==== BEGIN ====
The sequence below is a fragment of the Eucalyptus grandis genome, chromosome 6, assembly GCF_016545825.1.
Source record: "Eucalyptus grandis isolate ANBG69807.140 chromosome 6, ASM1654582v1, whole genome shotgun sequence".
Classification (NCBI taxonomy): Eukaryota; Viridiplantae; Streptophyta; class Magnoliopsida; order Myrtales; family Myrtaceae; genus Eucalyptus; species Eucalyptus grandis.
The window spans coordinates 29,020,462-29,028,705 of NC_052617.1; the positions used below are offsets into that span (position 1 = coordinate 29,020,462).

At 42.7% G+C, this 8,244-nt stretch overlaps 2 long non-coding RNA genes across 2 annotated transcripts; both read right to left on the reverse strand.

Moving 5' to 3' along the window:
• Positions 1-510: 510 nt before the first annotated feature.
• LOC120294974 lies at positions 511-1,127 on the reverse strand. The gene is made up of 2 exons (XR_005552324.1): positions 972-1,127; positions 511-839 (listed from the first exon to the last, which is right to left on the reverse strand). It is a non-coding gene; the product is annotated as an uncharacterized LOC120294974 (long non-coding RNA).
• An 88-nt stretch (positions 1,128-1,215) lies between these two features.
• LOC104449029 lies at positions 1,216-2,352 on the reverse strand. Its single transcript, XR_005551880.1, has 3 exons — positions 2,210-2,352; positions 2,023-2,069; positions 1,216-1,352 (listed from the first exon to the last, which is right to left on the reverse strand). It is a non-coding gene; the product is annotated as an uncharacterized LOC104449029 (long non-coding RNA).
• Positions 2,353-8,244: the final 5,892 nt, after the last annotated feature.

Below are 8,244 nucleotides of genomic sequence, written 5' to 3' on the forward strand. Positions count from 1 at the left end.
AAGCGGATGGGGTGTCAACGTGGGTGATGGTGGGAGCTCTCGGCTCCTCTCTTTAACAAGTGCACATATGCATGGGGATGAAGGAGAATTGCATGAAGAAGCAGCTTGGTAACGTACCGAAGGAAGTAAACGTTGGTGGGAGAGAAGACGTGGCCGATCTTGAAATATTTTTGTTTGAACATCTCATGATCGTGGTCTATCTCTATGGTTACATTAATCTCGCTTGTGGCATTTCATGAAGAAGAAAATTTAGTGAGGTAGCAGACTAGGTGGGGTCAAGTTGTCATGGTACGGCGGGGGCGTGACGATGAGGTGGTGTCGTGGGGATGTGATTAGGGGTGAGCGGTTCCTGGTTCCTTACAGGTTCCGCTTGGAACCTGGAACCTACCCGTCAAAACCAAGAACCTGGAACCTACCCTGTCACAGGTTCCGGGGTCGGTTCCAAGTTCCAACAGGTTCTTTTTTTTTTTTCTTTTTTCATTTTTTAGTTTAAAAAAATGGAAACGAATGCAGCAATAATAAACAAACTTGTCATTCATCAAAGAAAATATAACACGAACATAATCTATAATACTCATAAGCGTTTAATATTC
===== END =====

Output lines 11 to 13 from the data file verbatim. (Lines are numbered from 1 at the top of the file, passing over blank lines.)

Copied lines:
• Positions 2,353-8,244: the final 5,892 nt, after the last annotated feature.

Below are 8,244 nucleotides of genomic sequence, written 5' to 3' on the forward strand. Positions count from 1 at the left end.
AAGCGGATGGGGTGTCAACGTGGGTGATGGTGGGAGCTCTCGGCTCCTCTCTTTAACAAGTGCACATATGCATGGGGATGAAGGAGAATTGCATGAAGAAGCAGCTTGGTAACGTACCGAAGGAAGTAAACGTTGGTGGGAGAGAAGACGTGGCCGATCTTGAAATATTTTTGTTTGAACATCTCATGATCGTGGTCTATCTCTATGGTTACATTAATCTCGCTTGTGGCATTTCATGAAGAAGAAAATTTAGTGAGGTAGCAGACTAGGTGGGGTCAAGTTGTCATGGTACGGCGGGGGCGTGACGATGAGGTGGTGTCGTGGGGATGTGATTAGGGGTGAGCGGTTCCTGGTTCCTTACAGGTTCCGCTTGGAACCTGGAACCTACCCGTCAAAACCAAGAACCTGGAACCTACCCTGTCACAGGTTCCGGGGTCGGTTCCAAGTTCCAACAGGTTCTTTTTTTTTTTTCTTTTTTCATTTTTTAGTTTAAAAAAATGGAAACGAATGCAGCAATAATAAACAAACTTGTCATTCATCAAAGAAAATATAACACGAACATAATCTATAATACTCATAAGCGTTTAATATTC